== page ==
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Mercer Island physician in race for 41st state representative seat
Islander Dr. Peter Dunbar is running for state representative against incumbent Marcie Maxwell, a Democrat of Renton, for the 41st District seat in the Washington State House of Representatives. Dunbar, a Republican, is an anesthesiologist at Harborview Medical Center who works on trauma-related cases and is an associate professor at the University of Washington.
This is Dunbar’s first run for elected office. His first response to the obvious “why are you running?” query is his own question:
“Did you know that of all the lawyers, business owners, teachers, nurses and other professionals representing us in Olympia, there is not a single M.D.?” he asks.
He intends to change that.
Though he has not previously served as an elected official, Dunbar, 56, calls himself civic-minded.
“I may have been on the periphery, but here are a set of issues that I have the background and experience in,” he said.
Yet, he has been involved directly with the legislature and regulatory matters throughout his tenure with the Washington State Medical Association, of which he was elected president in 2006. And as a physician, he emphasized, it is all about cost, care and regulation.
Dunbar, a 20-year Island resident, was a hands-on participant in the negotiation of HR 2292, concerning medical malpractice and patient safety, and bringing together “advocates on both sides of the aisle,” where he said he had the chance to see legislation made up close.
“I think the greatest achievement (of that bill) has been to make patient care safer and compensation for medical misadventure fairer — it was an exemplary result of people with differing viewpoints (doctors and lawyers) sitting down together to create better legislation than either alone could have created.”
According to his Web site, Dunbar has also worked on federal health reform issues on behalf of his Washington colleagues, specifically to keep the Medicare system solvent and maintain patient access to medical care.
Within the state Legislature, there is much to be done, he said. It will only be accomplished in an environment that is less partisan and more change-oriented.
His main goal, he said, is to “reset government.”
Issues such as the state’s fiscal crisis require a change in the culture, he explained.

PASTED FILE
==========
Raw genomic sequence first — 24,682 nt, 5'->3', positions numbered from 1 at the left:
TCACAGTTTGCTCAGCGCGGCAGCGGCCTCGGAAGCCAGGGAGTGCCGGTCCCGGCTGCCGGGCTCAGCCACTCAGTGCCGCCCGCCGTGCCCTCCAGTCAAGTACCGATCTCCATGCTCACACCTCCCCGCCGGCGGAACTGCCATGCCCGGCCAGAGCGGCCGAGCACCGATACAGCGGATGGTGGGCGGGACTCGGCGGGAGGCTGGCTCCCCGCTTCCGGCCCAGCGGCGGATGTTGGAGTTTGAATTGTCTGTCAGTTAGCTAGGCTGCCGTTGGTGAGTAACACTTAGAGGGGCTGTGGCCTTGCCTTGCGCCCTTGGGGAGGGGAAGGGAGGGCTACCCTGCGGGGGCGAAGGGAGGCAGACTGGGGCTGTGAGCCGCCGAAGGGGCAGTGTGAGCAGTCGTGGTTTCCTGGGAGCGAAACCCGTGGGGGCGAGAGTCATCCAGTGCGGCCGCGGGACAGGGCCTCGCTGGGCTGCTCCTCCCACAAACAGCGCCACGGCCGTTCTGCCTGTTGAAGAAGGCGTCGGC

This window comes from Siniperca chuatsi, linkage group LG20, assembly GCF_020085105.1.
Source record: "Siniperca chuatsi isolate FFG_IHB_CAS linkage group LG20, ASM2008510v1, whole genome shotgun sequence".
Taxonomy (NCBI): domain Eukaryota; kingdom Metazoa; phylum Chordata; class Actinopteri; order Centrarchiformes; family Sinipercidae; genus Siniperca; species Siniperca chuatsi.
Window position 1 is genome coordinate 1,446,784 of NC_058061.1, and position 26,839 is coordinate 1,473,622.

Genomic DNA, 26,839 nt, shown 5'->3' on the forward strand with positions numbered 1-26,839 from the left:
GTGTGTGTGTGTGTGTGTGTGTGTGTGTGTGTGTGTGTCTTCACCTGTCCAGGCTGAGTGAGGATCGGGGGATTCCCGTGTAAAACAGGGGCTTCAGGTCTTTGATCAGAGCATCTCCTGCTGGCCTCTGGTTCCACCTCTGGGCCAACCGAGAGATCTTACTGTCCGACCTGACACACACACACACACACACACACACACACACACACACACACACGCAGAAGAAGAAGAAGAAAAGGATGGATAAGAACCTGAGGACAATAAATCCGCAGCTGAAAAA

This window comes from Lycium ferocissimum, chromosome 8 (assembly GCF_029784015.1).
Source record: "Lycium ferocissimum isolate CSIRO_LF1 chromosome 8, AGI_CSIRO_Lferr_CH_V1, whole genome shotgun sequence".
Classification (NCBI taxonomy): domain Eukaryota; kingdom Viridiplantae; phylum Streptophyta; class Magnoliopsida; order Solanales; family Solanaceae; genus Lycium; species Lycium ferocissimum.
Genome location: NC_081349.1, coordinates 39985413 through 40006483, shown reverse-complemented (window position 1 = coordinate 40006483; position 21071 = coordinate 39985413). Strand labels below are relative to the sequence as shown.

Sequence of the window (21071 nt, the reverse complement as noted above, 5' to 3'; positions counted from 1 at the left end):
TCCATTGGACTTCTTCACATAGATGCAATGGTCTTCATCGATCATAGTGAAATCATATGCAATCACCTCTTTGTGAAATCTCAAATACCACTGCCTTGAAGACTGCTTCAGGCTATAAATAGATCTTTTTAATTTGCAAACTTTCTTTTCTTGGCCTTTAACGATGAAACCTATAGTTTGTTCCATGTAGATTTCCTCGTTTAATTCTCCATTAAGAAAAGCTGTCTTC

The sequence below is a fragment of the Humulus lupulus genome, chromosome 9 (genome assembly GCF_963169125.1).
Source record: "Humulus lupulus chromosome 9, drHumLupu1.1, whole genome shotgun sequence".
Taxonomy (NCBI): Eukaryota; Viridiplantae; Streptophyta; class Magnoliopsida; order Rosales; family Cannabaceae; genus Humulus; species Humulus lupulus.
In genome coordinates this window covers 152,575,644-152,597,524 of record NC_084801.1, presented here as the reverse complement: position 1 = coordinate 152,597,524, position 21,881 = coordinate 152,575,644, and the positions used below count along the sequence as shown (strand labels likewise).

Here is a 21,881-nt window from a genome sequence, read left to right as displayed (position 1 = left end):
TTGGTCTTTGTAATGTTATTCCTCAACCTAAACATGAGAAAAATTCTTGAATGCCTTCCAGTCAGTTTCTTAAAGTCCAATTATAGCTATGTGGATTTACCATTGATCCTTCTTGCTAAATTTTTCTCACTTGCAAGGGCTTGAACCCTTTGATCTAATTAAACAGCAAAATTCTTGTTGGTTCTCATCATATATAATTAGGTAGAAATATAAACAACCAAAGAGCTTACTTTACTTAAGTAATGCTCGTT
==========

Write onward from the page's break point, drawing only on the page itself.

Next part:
“We cannot continue spending the money we don’t have,” he said. Funding for schools, he continued, is the most pressing fiscal crisis. “We need to apply our best minds to this.” And his hands-on experience both as a practitioner and advocate for medical care gives him the expertise necessary, he said, to navigate and negotiate the effects of federal health care reform at the state level. Each state needs to participate to ensure that the needs of residents here are taken care of, he emphasized.
When asked what voters should know about the difference between himself and his opponent, Marcie Maxwell, he answered: spending.
“Socially, Marcie and I agree probably 95 percent of the time. The biggest difference will be in the arena of our fiscal positions; how we spend, or prioritize the state’s spending. Marcie Maxwell voted yes on $800 million in new taxes in 2010. I would have voted no. She also ignored the will of the voters and suspended voter-approved Initiative 960. As representative, I will respect the will of the voter.”
Dunbar was born in Scotland and graduated from the Aberdeen University Medical School in 1978. He came to the United States 30 years ago and completed his residency at the Medical University of South Carolina Hospital in Charleston. He is board certified in both pain medicine and anesthesiology. He earned a M.B.A. from the University of Washington in 2003.
He has worked at Harborview Medical Center and the Fred Hutchinson Cancer Research Center, where he cared for patients and taught others.
He has many roles.
Dunbar is also an entrepreneur and businessman, co-founding Seattle-based Talaria Inc. in 1994. The firm researches new ways to improve health care while building eLearning programs for health care professionals.
Dunbar’s work has branched out into other areas including the use of electronic medical records, alleviating pain and suffering in bone marrow transplant patients and the science of informatics. His biography includes a long list of appointments and leadership positions in organizations designed to improve and expand patient care and access.
The physician and his wife, Jackie, have two adult sons.
The candidate said he has learned a good deal from the hundreds of doorbells he has rung since early spring.
He appreciates and embraces the diversity he has found. He wants to know what people are interested in, he said. And as a physician in the busiest ER in the Pacific Northwest, Dunbar has a lifetime of experience with different people and cultures in stressful conditions. Most people he talks with now are saying the same thing.
“I am surprised how often I hear from people worried about Olympia’s and Washington, D.C.’s spending,” he said.
Dunbar will face Maxwell in the November general election. Stories in the Reporter in the coming weeks will include information about each candidate, their background and accomplishments, election finances and the issues before the legislature.